What Uber Can Teach Us About Feedback #ILTAG21 #ILTACON

Session Description:

Contemporaneous customer feedback has become an integral component of the economic model for many service industries. From restaurants to ride shares, a wide array of companies leverage this feedback to improve their offerings, connecting them more meaningfully to what their customers value most. Why has law not implemented a similar feedback loop between firms and clients? Are there structural impediments to real time feedback? How might we go about constructing a system where such feedback is encouraged and used to improve legal services? Come hear a law department leader, an AmLaw executive, and an itinerant futurist share their thoughts on the availability of feedback in law today, the type of contemporaneous information we should be collecting, how it presents opportunities to firms and clients alike, and how organizations like ILTA can play a pivotal role in fostering the collaboration needed to develop a meaningful feedback system.


  • Understand the benefits of meaningful feedback for firms and clients
  • Generate ideas regarding the type of feedback valuable to improving the services firms offer
  • Identify how organizations such as ILTA can be pivotal in creating feedback standards


  • John Alber, ILTA Futurist
  • Michael Haven, Senior Director, AGC, and Head of Legal Operations at Gap Inc.
  • Jeffrey C. Schwartz, Head of Legal Operations Innovation at Hinshaw & Culbertson

[These are my notes from the International Legal Technology Association’s 2017 Conference. I’m publishing them as soon as possible after the end of a session, so they may contain the occasional typographical or grammatical error. Please excuse those. To the extent I’ve made any editorial comments, I’ve shown those in brackets.]


  • Make sure you are requesting feedback for the right reasons. Initially, some firms undertook client feedback programs because they heard it “made the client relationship stickier.” This is not the best motivation. The better motivation is to elicit information that helps you provide better client service.
  • Make sure you are asking for the right kind of feedback.  It is tempting to ask for qualitative feedback: How responsive do you find us? How well do you think we understand the critical area of law? Rather, ask for quantitative feedback regarding efficiency. Clients invariably are more interested in the feedback that has a clear positive impact on service delivery.
  • Think about how clients prefer to evaluate. Some clients are developing internal tools to measure the service of their various external lawyers. Ask early what they are tracking, what is important to them.
  • Frequency. Don’t wait until the end of a matter before requesting feedback. Clients would prefer at least quarterly check-ins.
    • At Uber, every single touch with a customer gets rated.
    • No firm represented in the audience seeks feedback after every client interaction. There were very few in the audience who did it more frequently than annually.
    • As tempting as it might be to ramp up to requesting evaluations after every interaction, keep in mind that this may be more than the client wants or can handle. Ask for the client’s preference.
  • Granularity.
    • How granular should the feedback request be?
    • You need to calibrate this depending on (1) what’s important to the client and (2) the quality of service delivery.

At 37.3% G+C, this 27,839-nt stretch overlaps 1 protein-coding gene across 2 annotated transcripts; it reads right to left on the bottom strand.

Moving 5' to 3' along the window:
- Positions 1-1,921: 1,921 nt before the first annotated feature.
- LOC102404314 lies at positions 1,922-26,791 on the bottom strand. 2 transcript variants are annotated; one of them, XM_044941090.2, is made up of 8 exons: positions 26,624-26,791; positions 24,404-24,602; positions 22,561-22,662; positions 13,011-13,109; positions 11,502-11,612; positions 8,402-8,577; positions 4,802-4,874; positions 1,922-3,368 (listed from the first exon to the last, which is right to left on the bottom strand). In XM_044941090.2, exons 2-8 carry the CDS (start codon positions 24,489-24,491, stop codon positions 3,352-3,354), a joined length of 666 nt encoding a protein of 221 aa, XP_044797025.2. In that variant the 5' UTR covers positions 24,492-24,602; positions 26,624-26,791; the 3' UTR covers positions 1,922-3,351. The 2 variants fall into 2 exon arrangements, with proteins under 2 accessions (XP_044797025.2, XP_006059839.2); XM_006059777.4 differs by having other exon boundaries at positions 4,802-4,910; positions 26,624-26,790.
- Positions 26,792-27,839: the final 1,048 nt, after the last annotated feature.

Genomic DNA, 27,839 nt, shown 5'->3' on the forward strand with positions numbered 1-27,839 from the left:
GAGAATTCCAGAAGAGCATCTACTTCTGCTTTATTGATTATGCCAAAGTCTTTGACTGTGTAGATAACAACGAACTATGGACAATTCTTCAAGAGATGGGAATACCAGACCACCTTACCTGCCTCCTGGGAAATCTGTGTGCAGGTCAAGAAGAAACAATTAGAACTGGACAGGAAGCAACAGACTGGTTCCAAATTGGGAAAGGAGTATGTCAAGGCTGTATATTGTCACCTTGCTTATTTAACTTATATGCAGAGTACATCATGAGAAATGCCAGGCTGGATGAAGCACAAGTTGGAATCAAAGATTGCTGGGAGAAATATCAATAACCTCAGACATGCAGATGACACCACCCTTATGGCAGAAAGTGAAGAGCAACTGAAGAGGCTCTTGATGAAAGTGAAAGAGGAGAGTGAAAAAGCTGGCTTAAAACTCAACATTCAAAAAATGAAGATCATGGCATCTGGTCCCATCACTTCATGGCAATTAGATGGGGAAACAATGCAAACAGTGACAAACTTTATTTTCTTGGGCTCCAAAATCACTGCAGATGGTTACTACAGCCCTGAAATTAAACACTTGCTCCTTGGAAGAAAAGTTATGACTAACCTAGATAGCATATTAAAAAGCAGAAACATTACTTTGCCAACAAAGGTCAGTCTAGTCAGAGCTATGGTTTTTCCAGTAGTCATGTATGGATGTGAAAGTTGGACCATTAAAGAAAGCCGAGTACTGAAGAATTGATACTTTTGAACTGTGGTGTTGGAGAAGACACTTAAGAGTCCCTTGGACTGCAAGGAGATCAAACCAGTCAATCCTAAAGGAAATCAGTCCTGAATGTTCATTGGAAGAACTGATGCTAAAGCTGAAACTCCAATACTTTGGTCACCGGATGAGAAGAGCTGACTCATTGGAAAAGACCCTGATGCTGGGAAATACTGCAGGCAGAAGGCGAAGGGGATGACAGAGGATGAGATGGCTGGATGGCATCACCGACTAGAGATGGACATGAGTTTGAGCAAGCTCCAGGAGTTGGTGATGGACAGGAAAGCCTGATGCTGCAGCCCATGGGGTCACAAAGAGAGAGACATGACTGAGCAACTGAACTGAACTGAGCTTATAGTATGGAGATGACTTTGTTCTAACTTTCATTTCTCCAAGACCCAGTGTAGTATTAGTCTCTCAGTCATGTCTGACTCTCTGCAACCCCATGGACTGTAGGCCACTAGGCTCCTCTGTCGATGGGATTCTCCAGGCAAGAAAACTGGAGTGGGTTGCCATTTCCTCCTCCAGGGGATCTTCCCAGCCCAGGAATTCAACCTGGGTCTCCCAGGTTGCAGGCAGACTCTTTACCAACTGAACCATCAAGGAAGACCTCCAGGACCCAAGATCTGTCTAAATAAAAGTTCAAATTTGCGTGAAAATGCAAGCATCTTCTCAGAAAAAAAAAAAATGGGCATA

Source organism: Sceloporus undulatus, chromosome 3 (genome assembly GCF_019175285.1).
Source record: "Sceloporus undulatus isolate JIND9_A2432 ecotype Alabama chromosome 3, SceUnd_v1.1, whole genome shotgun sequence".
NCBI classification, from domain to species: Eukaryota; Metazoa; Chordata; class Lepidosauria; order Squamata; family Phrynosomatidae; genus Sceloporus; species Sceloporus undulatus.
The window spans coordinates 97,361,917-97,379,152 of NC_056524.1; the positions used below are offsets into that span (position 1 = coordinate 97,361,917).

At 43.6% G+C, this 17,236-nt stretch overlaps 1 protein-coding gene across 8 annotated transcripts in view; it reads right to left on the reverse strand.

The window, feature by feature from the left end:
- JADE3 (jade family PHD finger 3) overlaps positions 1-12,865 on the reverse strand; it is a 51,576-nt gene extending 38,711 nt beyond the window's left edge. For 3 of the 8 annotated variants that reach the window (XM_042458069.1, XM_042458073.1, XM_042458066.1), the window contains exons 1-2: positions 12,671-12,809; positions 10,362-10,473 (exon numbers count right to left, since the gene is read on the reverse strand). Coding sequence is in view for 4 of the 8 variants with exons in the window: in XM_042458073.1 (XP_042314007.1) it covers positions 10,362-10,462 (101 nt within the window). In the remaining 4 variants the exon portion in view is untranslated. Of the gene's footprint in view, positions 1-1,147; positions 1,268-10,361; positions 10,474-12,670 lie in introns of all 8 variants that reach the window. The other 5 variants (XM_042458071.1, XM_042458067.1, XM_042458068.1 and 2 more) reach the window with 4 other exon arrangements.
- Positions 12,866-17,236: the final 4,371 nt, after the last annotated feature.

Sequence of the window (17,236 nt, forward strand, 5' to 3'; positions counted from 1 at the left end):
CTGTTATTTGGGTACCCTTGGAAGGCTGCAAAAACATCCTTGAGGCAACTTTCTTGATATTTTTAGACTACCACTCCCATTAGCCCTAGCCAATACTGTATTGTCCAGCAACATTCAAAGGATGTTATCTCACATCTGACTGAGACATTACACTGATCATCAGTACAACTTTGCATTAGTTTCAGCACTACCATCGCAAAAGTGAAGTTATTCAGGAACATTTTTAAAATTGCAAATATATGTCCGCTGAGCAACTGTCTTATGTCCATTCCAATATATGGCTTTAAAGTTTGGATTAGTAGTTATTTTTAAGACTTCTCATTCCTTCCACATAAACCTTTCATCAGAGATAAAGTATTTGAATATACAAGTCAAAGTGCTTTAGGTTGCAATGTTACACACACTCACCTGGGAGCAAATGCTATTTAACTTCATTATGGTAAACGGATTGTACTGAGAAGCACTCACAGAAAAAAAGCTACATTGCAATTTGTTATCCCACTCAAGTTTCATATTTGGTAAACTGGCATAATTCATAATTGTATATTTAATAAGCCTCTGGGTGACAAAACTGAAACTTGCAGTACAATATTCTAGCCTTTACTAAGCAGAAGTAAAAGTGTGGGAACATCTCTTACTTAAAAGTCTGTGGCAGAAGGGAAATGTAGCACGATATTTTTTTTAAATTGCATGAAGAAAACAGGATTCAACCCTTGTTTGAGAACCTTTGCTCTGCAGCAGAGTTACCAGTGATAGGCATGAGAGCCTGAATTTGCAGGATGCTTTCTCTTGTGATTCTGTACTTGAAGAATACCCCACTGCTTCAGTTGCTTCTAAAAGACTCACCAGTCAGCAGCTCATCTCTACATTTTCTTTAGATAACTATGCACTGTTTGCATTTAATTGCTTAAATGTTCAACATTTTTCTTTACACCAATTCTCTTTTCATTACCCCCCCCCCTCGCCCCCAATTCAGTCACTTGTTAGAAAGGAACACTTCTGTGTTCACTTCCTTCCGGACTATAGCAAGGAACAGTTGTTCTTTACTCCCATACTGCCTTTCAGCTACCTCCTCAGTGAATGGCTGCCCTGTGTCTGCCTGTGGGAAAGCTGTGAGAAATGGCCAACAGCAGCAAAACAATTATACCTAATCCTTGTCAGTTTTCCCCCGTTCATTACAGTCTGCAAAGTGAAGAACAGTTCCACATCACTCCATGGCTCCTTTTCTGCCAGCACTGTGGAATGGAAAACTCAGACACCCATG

• The net effect of fairly granular and regular feedback it that it causes greater accountability and engagement on the part of the lawyers.
  • Metrics.
    • There are data science consequences and human behavior consequences to the type of metrics you track. So check the science as you are designing your system.
    • See the comments above about qualitative and quantitative metrics — and what clients care about.
  • Barriers.
    • Unlike your interaction with an Uber driver, this is an ongoing relationship rather than a transactional relationship. Therefore, if you give your lawyer a bad rating, it can be uncomfortable to work with that lawyer again. Does this lead to grade inflation. (Think about grade inflation for personal assistants in law firms.)
    • How do you create enough anonymity that allows people to provide bad feedback.
    • We need to learn how to have the “courageous conversation” in a professional, constructive way. A key to this is to make obvious that you are invested in the relationship and really want it to work well.
    • Increasing the frequency of feedback helps focus on small problems early rather than huge deferred problems. These small conversations are understood as “tweaking” a good relationship rather than upending it.
  • What if every member of the team was rated? Bryan Cave had experience with a client feedback system that was connected with a bonus structure.
  • Where to begin in your firm?
    • Michael Haven — Start by talking to your client. They probably already have an operations group that is measuring various things about your firm. So ask them at the beginning of an engagement what is important for them.
    • John Alber — Mine Your Own Data:
      • Begin by asking how sticky a client relationship is.
      • Then, ask why.
      • Then, discern the data that appear to correlate with high and low stickiness.
      • Then present these data to your firm in a way that intrigues them.
    • Jeffrey Schwartz — Increase transparency within the firm: Give the firm data that helps the lawyers ask productive questions about existing client relationships.
      • are we noticing a difference in the rate of bill payments?
      • are we noticing an increase/decrease in demand?
    • Collaborate with the Marketing group of your firm. They are voracious producers/consumers of data.
    • Pay attention to patterns of behavior in your document management system. What does this indicate about efficiency? About approaches by specific client teams?